If you have narrow feet
La Sportiva Akasha II — $150.00
Kochik says this model is a go-to recommendation for customers with narrow feet. Designed to handle tricky technical terrain, these are made for serious days in serious mountains. The airy mesh upper provides a snug fit, with overlays for added protection, making for a breathable—but durable—feel that doesn’t grow too loose, even as the miles add up.
If you don’t want to feel so much shoe
Hoka Speedgoat 5 — $155.00
The latest edition of this shoe isn’t as thick-feeling as the traditional maximalist style Hoka first became known for—you’re not quite so far off the ground. But it’s even lighter than earlier editions of this style, and also heartier with a sturdy mesh upper. Kochik says there’s a good chance of it working well on many people’s feet. Bonus: It’s got Vibram Megagrip rubber outsole for ultimate traction.
If you want a lighter version of your fave hiking shoe
Moab Speed GORE-TEX® X Sweaty Betty — $160.00
Well+Good’s associate commerce editor Francesca Krempa swears by Merrell hiking boots—they’re the only brand she’ll wear. “I was super stoked to see them team up with Sweaty Betty (another one of my faves),” she says. “These sneaks have all the makings of a sturdy hiking boot, just in a lighter, flightier form. I also love that they’re made from more sustainable materials. Fitting, considering they’re made to be in nature.” These kicks are as tough as any other Merrell pair, with sturdy tread and a ton of arch support, but airier and more nimble.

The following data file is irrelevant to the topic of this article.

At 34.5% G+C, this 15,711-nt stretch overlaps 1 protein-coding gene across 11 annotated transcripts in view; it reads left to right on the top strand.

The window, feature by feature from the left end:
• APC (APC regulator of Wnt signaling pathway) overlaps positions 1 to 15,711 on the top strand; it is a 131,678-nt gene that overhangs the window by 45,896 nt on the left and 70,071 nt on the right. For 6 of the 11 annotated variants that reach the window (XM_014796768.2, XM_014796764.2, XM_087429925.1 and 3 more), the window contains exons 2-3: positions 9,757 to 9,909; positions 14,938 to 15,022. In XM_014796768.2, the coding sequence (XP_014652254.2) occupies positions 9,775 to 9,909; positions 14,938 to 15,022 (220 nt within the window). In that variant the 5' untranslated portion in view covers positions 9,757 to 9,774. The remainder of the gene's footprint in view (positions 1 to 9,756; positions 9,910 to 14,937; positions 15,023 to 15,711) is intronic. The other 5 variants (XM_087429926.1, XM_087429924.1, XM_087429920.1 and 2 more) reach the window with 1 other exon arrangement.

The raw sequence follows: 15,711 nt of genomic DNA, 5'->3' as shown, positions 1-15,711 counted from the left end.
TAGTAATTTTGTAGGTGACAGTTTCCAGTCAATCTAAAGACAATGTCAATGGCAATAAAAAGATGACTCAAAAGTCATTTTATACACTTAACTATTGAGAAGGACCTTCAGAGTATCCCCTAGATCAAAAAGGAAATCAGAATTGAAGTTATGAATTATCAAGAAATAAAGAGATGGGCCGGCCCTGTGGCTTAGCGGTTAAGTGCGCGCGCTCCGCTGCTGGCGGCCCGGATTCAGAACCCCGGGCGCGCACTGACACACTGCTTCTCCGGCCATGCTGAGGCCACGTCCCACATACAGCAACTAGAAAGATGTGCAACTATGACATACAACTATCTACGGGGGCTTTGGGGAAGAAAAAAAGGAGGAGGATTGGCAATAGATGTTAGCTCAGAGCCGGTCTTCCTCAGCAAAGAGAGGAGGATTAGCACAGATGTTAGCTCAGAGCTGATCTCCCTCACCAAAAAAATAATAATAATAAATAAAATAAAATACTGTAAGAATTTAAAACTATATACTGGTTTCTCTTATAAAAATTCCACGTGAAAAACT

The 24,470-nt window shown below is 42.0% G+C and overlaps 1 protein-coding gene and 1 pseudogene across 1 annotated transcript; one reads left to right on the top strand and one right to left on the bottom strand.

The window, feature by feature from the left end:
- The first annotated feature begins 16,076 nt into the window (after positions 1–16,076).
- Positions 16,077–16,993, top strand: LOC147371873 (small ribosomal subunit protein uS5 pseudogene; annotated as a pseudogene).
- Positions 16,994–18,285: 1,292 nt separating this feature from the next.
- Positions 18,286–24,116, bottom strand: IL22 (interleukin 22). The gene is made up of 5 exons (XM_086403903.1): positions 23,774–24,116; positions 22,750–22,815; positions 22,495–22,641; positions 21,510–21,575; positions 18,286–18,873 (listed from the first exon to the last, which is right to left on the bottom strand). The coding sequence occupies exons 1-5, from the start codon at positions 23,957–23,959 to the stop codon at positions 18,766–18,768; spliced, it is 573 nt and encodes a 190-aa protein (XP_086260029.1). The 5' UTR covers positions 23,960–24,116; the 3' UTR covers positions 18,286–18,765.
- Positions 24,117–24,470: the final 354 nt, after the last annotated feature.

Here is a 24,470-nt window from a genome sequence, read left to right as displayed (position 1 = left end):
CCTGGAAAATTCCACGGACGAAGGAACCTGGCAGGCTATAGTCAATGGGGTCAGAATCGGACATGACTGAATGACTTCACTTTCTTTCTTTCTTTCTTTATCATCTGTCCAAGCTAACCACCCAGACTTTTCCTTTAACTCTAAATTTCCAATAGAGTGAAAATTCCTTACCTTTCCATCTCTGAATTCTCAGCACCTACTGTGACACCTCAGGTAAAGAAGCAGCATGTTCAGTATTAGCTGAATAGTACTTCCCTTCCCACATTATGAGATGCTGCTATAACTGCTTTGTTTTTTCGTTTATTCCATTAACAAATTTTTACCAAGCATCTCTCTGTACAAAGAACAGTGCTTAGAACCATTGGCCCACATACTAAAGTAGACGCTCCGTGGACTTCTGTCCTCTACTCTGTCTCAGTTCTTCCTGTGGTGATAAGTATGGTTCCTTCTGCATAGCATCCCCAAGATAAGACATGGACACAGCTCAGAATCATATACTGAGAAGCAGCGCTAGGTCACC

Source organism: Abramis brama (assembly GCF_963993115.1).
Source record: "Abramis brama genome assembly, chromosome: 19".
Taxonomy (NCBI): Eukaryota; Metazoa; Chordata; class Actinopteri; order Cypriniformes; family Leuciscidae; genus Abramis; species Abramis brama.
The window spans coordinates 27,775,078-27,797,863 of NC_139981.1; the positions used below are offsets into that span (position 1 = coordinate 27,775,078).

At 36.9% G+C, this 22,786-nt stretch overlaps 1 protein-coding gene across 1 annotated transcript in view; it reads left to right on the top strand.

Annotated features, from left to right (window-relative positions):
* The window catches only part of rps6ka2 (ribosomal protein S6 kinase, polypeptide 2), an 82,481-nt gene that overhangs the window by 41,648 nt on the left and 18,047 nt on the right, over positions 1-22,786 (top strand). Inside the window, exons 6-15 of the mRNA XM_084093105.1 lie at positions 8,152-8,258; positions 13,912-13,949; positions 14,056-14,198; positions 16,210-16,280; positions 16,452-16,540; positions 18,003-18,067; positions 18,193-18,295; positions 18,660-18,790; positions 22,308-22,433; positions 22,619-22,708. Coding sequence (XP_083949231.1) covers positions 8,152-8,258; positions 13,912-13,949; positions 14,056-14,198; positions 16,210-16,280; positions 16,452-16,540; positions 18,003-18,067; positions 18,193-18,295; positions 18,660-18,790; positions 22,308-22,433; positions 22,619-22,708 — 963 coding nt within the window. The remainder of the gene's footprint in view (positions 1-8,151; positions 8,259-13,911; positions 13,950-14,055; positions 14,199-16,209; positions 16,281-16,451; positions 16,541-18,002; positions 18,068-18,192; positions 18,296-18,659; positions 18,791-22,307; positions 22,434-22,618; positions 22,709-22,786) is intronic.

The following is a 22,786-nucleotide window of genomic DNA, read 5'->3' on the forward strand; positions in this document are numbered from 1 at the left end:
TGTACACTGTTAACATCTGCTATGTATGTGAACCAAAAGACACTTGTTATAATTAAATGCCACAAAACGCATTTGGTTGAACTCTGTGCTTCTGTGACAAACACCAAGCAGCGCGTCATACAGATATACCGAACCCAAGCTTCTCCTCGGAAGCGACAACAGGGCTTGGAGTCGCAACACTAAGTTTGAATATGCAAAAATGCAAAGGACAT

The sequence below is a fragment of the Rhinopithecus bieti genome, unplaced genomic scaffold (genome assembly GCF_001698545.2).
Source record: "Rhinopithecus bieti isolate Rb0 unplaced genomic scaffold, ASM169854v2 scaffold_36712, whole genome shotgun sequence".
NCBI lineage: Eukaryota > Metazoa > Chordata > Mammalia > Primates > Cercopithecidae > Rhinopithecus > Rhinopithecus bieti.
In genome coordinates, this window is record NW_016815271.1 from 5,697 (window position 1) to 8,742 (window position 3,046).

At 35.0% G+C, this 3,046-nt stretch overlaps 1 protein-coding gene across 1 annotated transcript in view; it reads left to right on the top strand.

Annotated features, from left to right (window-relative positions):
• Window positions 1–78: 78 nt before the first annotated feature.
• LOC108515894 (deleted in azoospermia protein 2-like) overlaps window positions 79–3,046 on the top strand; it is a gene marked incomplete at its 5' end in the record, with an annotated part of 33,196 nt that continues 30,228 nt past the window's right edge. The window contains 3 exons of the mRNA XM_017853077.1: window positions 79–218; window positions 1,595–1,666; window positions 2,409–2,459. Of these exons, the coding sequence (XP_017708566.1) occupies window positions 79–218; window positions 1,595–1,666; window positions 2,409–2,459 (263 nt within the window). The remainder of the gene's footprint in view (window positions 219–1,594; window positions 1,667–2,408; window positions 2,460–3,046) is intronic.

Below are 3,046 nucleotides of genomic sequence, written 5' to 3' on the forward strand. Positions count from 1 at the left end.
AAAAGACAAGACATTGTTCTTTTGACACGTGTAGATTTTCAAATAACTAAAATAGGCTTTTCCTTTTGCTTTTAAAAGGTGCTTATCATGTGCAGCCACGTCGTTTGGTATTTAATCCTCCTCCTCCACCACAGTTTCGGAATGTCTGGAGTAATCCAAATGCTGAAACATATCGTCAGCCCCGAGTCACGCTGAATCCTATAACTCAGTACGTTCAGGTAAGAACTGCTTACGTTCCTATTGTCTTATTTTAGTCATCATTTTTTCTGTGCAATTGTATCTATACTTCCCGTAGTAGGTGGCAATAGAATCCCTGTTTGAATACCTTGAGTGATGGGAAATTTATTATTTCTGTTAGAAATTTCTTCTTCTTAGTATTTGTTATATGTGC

If you’re looking to go the distance
Salomon Pulsar Trail — $130.00
Let’s be honest: Part of what we all love about sneakers is the statement they make—what a particular style tells the world about who we are. And when you put on a pair of Salomon’s, you’re announcing yourself as a legit trail runner. The French brand has a reputation for being the go-to pick of top athletes like Courtney Dauwalter and Rickey Gates.
Although Salomon considers this pair to offer a medium amount of foot protection, it feels like a mini-fortress with its maximum cushioning, strong grip, and rubber all around the bottom edge to protect your tootsies from any errant kicks and missteps. It also offers a pulley-like quick lace system that lets you avoid the need to tie any pesky laces that might come undone mid-run. Warning: They’re just slightly on the narrower side.
If you want a spring in your step
Saucony Peregrine 12 — $130.00
These fan-favorite shoes might be the epitome of a great out-of-the-box feel. Without any “breaking in” required, they have that ideal balance of being supportive but not stiff. The ride has a satisfyingly springy toe-off, whether you’re heading out for an easy loop or logging major miles in an attempt to place at your next race.
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Our editors independently select these products. Making a purchase through our links may earn Well+Good a commission.